The main focus of this update will be the City of London but we'll also look at the Far East (which seems to be carrying most of our bets at the moment), Europe and, of course, Wall Street.
And that's where, contrarily, we'll start.
The world's toughest marketing job?
It's not actually on Wall Street but in Detroit. The lucky recipient is top US Toyota marketer Jim Farley, new Ford CEO Alan Mulally's first big hiring.
Toyota is going like a train in the US while Ford isn't. Mulally was brought in because of his operations skills. In his old job at Boeing, he based much of what it did on Toyota's methods.
So it makes sense to import a bit more Toyota. At the moment, Ford can't sell cars for love nor money in the US (although it's doing better in Europe).
But Farley has one big thing going for him. With the US dollar trading close to all time lows, his cars and, importantly, their components are cheap and competitive. Sales to China are therefore rising and represent the best chance the company has had to turn a profit for years.
Credit crunches, stock market rises
Pardon? The London FTSE inched ahead Friday to close on 6,730, just 200 points off its all-time high of 6,930, reached in December 1999 (just before the dotcom crash).
The cause of the rise? Why Northern Rock, of course, the mortgage bank that owes the Bank of England £13bn and needs to keep on refinancing £100bn of mortgages in the money markets (which are supposed to have dried up).
Northern Rock shares rose because Sir Richard Branson's Virgin Group said it had teamed up with, among others, insurance giant AIG to make an offer for the bank.
As usual, Virgin isn't planning to put in much money (the consortium is talking about putting in a billion in equity) but Sir Richard reckons the Virgin Money brand is just what Northern Rock needs to get going again.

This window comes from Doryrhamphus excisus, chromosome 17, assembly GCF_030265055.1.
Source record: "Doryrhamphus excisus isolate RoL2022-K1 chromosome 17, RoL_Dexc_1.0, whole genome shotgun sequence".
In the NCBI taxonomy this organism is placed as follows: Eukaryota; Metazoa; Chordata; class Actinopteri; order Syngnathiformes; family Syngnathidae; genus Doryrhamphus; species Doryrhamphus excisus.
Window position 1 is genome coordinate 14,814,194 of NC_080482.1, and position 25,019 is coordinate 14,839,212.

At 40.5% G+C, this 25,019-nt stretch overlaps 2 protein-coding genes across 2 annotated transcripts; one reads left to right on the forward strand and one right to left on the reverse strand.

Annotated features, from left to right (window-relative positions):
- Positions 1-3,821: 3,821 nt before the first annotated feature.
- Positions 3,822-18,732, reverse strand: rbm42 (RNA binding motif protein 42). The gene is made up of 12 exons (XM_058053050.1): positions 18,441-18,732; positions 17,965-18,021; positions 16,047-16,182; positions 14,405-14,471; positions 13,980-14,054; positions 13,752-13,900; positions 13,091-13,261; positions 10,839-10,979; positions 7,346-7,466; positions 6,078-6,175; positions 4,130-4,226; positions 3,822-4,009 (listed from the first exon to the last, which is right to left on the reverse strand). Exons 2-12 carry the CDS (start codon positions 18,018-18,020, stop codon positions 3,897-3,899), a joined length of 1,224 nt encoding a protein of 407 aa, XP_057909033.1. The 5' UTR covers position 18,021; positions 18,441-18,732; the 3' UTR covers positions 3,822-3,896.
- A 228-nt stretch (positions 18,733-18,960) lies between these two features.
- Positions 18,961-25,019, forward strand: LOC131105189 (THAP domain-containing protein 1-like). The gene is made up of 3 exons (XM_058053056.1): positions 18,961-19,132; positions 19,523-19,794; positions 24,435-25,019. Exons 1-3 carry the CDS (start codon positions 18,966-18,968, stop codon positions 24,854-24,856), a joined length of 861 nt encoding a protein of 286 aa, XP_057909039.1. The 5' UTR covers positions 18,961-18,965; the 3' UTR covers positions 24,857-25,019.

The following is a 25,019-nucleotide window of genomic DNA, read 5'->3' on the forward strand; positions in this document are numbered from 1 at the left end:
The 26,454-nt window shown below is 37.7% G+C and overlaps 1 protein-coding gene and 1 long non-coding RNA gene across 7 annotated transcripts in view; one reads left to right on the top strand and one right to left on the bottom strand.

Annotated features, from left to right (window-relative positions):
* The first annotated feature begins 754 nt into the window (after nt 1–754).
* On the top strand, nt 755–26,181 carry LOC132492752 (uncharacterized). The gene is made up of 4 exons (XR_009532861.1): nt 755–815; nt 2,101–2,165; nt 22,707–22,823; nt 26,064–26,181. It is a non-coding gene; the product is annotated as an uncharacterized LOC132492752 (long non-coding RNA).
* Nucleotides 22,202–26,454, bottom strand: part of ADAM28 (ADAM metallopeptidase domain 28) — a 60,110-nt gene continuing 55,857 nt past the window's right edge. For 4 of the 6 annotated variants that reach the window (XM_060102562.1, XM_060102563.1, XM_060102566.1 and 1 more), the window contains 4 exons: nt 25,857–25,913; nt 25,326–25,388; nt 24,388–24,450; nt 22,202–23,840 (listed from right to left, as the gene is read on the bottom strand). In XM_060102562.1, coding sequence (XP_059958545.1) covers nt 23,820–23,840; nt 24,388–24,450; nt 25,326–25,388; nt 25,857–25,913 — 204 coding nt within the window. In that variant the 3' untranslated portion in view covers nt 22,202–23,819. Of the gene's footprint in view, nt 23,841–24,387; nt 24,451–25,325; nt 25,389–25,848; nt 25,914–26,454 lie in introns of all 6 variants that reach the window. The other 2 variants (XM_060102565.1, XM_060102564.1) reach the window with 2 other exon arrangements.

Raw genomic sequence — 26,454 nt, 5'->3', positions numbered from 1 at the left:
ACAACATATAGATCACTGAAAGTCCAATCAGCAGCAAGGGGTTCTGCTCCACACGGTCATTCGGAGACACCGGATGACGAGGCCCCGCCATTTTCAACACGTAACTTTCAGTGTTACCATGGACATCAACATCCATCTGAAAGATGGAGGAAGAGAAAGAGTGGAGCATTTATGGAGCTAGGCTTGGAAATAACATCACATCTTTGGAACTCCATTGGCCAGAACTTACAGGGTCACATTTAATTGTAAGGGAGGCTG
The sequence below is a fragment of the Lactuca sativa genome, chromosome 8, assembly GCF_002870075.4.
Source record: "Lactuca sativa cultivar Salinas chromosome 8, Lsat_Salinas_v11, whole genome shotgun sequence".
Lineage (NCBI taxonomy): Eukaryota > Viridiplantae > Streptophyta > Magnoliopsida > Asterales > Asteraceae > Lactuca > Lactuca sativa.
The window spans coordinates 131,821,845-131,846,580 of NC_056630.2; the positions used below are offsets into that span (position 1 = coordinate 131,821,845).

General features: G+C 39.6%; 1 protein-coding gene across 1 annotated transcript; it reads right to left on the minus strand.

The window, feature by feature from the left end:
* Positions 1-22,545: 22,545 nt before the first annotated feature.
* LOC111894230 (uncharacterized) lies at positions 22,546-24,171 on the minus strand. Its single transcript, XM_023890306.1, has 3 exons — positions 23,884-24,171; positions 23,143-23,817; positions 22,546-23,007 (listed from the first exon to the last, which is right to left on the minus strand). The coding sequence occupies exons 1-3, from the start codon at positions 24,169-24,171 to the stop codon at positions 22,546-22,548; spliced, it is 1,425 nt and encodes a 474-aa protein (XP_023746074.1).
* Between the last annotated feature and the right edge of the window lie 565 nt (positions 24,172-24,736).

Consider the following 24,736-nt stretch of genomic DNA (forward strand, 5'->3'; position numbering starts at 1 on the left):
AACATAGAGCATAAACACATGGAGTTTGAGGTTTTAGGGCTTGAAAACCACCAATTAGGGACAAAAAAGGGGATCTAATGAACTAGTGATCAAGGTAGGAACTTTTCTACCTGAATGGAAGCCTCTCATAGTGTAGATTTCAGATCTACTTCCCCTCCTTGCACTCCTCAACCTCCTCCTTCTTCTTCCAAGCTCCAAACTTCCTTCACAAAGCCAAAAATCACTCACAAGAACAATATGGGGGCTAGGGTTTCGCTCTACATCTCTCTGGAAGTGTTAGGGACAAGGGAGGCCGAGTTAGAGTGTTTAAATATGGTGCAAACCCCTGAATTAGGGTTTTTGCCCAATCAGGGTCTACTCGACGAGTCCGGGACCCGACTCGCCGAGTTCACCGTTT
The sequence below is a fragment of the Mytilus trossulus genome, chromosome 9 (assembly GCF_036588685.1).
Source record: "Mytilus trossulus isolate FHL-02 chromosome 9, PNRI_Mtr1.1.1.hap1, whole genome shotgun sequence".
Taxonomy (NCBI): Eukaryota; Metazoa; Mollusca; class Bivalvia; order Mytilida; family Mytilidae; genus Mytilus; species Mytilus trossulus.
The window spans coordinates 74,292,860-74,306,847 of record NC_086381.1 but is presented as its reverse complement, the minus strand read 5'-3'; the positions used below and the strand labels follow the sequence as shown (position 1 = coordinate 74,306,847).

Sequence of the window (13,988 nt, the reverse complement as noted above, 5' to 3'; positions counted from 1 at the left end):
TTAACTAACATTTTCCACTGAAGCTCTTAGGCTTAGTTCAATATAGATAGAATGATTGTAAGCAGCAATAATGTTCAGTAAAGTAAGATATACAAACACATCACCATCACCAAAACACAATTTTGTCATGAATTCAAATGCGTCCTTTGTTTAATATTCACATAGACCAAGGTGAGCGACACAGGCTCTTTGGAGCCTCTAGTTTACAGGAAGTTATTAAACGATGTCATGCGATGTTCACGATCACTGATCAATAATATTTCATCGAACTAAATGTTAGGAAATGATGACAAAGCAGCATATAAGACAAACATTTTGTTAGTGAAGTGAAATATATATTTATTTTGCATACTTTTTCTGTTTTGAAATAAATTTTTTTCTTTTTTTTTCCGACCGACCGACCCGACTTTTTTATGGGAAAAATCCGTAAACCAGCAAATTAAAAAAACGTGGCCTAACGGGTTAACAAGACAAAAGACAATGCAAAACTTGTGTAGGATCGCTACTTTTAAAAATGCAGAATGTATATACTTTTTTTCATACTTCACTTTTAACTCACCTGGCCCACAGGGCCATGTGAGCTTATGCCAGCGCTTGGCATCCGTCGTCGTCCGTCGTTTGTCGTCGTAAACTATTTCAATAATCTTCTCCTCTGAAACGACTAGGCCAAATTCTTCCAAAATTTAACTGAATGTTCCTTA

Quite how this will help Northern Rock refinance its mortgage book is open to debate.
And is the Virgin brand really worth so much? Its train and media customers might beg to differ.
You may recall that the last time Sir Richard went on a fishing expedition (for ITV) Sky's James Murdoch responded by buying 17.9% of ITV for around £1bn.
Maybe he'll flush out a real bid for Northern Rock.
Shareholders must be hoping so.
It's Google and Yahoo head to head again.
Although it looks less and less like an equal struggle. Both search giants report this week, with Google expected to show its revenues are now more than double those of Yahoo!.
Google shares are now over $600 (it floated in August 2004 at S100, analysts think they're headed for $740).
Everything Yahoo! is headed downwards but some people think its acquisition of ad companies BlueLithium and RightMedia, plus business email provider Zimbra will help turn the corner.
At $27 its shares are a bit cheaper too.
This article was first published on brandrepublic.com